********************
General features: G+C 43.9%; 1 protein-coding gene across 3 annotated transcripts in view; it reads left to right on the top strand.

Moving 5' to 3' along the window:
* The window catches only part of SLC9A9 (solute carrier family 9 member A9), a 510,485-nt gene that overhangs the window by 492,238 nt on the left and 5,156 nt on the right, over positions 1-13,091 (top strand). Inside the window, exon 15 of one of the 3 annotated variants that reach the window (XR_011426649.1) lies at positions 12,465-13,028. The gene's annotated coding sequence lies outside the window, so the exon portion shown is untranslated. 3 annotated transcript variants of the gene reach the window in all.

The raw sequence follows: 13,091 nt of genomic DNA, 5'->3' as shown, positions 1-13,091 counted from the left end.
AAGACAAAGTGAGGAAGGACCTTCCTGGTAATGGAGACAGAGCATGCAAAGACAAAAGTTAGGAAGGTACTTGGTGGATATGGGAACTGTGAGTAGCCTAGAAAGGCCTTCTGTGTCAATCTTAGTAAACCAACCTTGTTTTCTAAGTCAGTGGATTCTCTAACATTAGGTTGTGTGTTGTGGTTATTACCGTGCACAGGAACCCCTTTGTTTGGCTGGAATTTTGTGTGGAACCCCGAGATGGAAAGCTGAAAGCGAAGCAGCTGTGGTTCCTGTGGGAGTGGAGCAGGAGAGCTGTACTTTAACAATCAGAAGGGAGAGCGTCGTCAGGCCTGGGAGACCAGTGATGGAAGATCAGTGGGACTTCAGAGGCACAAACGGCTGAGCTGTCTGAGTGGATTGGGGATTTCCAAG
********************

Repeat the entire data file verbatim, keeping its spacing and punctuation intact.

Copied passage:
General features: G+C 43.9%; 1 protein-coding gene across 3 annotated transcripts in view; it reads left to right on the top strand.

Moving 5' to 3' along the window:
* The window catches only part of SLC9A9 (solute carrier family 9 member A9), a 510,485-nt gene that overhangs the window by 492,238 nt on the left and 5,156 nt on the right, over positions 1-13,091 (top strand). Inside the window, exon 15 of one of the 3 annotated variants that reach the window (XR_011426649.1) lies at positions 12,465-13,028. The gene's annotated coding sequence lies outside the window, so the exon portion shown is untranslated. 3 annotated transcript variants of the gene reach the window in all.

The raw sequence follows: 13,091 nt of genomic DNA, 5'->3' as shown, positions 1-13,091 counted from the left end.
AAGACAAAGTGAGGAAGGACCTTCCTGGTAATGGAGACAGAGCATGCAAAGACAAAAGTTAGGAAGGTACTTGGTGGATATGGGAACTGTGAGTAGCCTAGAAAGGCCTTCTGTGTCAATCTTAGTAAACCAACCTTGTTTTCTAAGTCAGTGGATTCTCTAACATTAGGTTGTGTGTTGTGGTTATTACCGTGCACAGGAACCCCTTTGTTTGGCTGGAATTTTGTGTGGAACCCCGAGATGGAAAGCTGAAAGCGAAGCAGCTGTGGTTCCTGTGGGAGTGGAGCAGGAGAGCTGTACTTTAACAATCAGAAGGGAGAGCGTCGTCAGGCCTGGGAGACCAGTGATGGAAGATCAGTGGGACTTCAGAGGCACAAACGGCTGAGCTGTCTGAGTGGATTGGGGATTTCCAAG